Most truck tires are inflated with air, which is 78% nitrogen. Equipment that extracts nitrogen from the air pumps about 95% pure, dry nitrogen into tires, increasing the nitrogen level to about 93%, or less. Proponents claim many advantages.
First, their case against air: More often than not, air contains lots of rust-causing moisture. Moisture retains heat and expands in hot driving conditions, causing over-inflation and reduced tire life. Oxygen molecules permeating the inner liner degrade the rubber and rust tire wall cords. As oxygen escapes, tires pressure falls, shortening tire life.
Their case for nitrogen: Rust is a non-issue with nitrogen. Even in hot conditions tire pressure barely rises above the cold-inflation pressure, to about 106 psi, according to one report, compared to 130-plus psi for air. Nitrogen molecules, bigger than oxygen molecules, do not permeate inner liners; rubber does not deteriorate as quickly and tires maintain pressure longer. Casings last longer and tolerate more retreads. Properly-inflated tires have less rolling resistance, improving fuel mileage.
Primary research documents and raw data are difficult to access, forcing casual researchers to rely on often selective summaries of what may or may not be solid research. So, for example, an August, 2005 document released by the Tire Retread Information Bureau (TRIB) refers to the nitrogen arguments as “The Science” and supports them. But without access to primary sources, it is impossible to know whether TRIB’s holus bolus support is justified.
Too, the evident cherry-picking of text to support nitrogen use is troubling. An 18-page presentation by the Ford Motor Company at a meeting of the Rubber Division, American Chemical Society in 2004 says in its abstract, “When nitrogen is used as the inflation media [sic], the change in rubber properties is significantly slowed down or even halted.” Yet a closer reading uncovers a more tentative conclusion and more questions; e.g., is oxidation occurring from the outside of the tire; what would be the magnitude of improvement due to nitrogen if the test had been done at a tire’s normal operating temperature and not at the 60C in an oven?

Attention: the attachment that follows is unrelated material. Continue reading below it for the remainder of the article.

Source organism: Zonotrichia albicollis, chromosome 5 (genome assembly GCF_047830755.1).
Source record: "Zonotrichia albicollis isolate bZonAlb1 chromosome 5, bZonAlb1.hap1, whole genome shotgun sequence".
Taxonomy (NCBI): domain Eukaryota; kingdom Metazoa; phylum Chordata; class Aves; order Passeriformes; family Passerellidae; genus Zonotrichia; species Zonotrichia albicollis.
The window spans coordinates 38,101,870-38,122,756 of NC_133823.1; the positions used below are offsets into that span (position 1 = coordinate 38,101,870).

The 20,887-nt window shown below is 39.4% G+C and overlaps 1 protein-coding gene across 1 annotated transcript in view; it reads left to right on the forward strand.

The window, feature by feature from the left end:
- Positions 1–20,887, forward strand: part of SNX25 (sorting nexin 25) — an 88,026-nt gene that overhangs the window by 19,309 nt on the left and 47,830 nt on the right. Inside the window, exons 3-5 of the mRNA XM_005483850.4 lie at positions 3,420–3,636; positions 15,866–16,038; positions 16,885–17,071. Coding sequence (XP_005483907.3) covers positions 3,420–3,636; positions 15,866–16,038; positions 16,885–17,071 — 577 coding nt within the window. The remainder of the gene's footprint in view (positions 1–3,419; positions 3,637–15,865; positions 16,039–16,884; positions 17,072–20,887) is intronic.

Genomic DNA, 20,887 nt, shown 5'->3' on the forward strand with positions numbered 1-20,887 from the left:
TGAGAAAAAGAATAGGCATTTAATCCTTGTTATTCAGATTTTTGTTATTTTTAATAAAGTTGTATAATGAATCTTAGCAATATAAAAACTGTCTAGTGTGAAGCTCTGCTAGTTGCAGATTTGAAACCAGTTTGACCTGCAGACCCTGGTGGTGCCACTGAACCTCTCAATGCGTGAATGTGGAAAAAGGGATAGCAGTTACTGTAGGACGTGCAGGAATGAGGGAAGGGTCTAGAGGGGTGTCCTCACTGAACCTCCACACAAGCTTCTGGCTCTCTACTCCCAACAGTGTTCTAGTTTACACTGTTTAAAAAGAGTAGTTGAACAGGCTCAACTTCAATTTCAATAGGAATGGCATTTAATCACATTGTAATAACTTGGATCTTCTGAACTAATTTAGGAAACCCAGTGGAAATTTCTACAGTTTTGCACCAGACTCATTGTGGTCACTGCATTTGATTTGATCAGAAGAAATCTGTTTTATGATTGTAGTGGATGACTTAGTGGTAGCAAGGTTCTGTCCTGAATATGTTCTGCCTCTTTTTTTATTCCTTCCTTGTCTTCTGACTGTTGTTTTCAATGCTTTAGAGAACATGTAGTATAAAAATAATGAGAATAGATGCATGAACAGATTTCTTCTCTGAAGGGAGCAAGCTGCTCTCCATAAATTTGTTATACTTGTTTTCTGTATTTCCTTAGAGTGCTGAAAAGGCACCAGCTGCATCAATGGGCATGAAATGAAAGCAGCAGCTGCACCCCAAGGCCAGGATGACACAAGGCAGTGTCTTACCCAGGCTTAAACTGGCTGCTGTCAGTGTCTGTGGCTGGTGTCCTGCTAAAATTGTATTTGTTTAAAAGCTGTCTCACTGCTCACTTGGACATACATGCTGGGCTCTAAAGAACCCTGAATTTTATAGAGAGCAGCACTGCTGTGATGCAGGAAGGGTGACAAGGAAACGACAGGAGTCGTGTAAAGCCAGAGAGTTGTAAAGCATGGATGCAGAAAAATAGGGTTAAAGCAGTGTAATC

To claim that this Ford study is a categorical endorsement of nitrogen inflation would be a misrepresentation.
In section five of a larger Goodyear document, apparently dating from 2003, Goodyear discusses inflation. “At the present time, Goodyear endorses nitrogen inflation for certain sizes of earthmover tires used in particular applications…” Nitrogen proponents have jumped on such statements as good for the goose, good for the gander-style proof that nitrogen should be used in truck tires, but is that justified? Acknowledging that little controlled test data exists, Goodyear notes, “we know of no significantly improved casing durability or retread durability performance to be expected from nitrogen inflation in over-the-road truck tires.”
Bridgestone has determined that there are definite benefits to using nitrogen in maintaining casing integrity, but has not concluded that fleets will get more retreads from their casings, cautions Greg McDonald, with Bridgestone Engineering in Nashville. “Will fleets’ bottom lines be affected? Unknown.”
A National Highway Traffic Safety Administration (NHTSA) presentation from 2003 states that tire aging, due to heat and oxygen interactions, matters. High ambient temperatures result in more failures, and accelerate the rate of chemical aging. Although this information is referenced in other articles to bolster the claim that nitrogen-filled tires will endure fewer such indignities, the NHTSA presentation makes no such claim.
Bandag surely knows a thing or two about retreading truck tires, but the company’s Don Schauer says, “We really don’t have a position on the use of nitrogen for truck tire inflation.”